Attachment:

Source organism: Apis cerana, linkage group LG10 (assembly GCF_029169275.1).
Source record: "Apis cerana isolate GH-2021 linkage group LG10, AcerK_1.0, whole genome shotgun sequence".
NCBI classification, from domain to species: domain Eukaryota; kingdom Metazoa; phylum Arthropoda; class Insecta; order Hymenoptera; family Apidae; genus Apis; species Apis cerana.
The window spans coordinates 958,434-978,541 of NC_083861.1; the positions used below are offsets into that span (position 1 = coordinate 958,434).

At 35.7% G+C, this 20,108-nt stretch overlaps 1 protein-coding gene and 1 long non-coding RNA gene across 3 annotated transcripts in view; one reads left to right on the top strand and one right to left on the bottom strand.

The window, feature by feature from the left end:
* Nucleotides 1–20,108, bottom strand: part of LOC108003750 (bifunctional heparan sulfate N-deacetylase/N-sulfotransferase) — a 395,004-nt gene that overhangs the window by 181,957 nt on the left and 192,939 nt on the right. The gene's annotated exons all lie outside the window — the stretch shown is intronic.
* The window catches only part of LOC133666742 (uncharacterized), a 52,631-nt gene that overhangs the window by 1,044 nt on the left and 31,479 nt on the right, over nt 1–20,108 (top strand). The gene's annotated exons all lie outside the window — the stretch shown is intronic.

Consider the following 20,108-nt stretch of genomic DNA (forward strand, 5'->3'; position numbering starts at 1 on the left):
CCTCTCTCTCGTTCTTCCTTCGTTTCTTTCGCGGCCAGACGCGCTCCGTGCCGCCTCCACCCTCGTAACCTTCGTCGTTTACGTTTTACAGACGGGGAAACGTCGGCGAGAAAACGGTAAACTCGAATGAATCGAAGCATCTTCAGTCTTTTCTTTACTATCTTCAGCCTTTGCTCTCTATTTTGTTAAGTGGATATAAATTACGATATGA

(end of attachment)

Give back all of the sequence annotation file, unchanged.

Source organism: Apis cerana, linkage group LG10 (assembly GCF_029169275.1).
Source record: "Apis cerana isolate GH-2021 linkage group LG10, AcerK_1.0, whole genome shotgun sequence".
NCBI classification, from domain to species: domain Eukaryota; kingdom Metazoa; phylum Arthropoda; class Insecta; order Hymenoptera; family Apidae; genus Apis; species Apis cerana.
The window spans coordinates 958,434-978,541 of NC_083861.1; the positions used below are offsets into that span (position 1 = coordinate 958,434).

At 35.7% G+C, this 20,108-nt stretch overlaps 1 protein-coding gene and 1 long non-coding RNA gene across 3 annotated transcripts in view; one reads left to right on the top strand and one right to left on the bottom strand.

The window, feature by feature from the left end:
* Nucleotides 1–20,108, bottom strand: part of LOC108003750 (bifunctional heparan sulfate N-deacetylase/N-sulfotransferase) — a 395,004-nt gene that overhangs the window by 181,957 nt on the left and 192,939 nt on the right. The gene's annotated exons all lie outside the window — the stretch shown is intronic.
* The window catches only part of LOC133666742 (uncharacterized), a 52,631-nt gene that overhangs the window by 1,044 nt on the left and 31,479 nt on the right, over nt 1–20,108 (top strand). The gene's annotated exons all lie outside the window — the stretch shown is intronic.

Consider the following 20,108-nt stretch of genomic DNA (forward strand, 5'->3'; position numbering starts at 1 on the left):
CCTCTCTCTCGTTCTTCCTTCGTTTCTTTCGCGGCCAGACGCGCTCCGTGCCGCCTCCACCCTCGTAACCTTCGTCGTTTACGTTTTACAGACGGGGAAACGTCGGCGAGAAAACGGTAAACTCGAATGAATCGAAGCATCTTCAGTCTTTTCTTTACTATCTTCAGCCTTTGCTCTCTATTTTGTTAAGTGGATATAAATTACGATATGA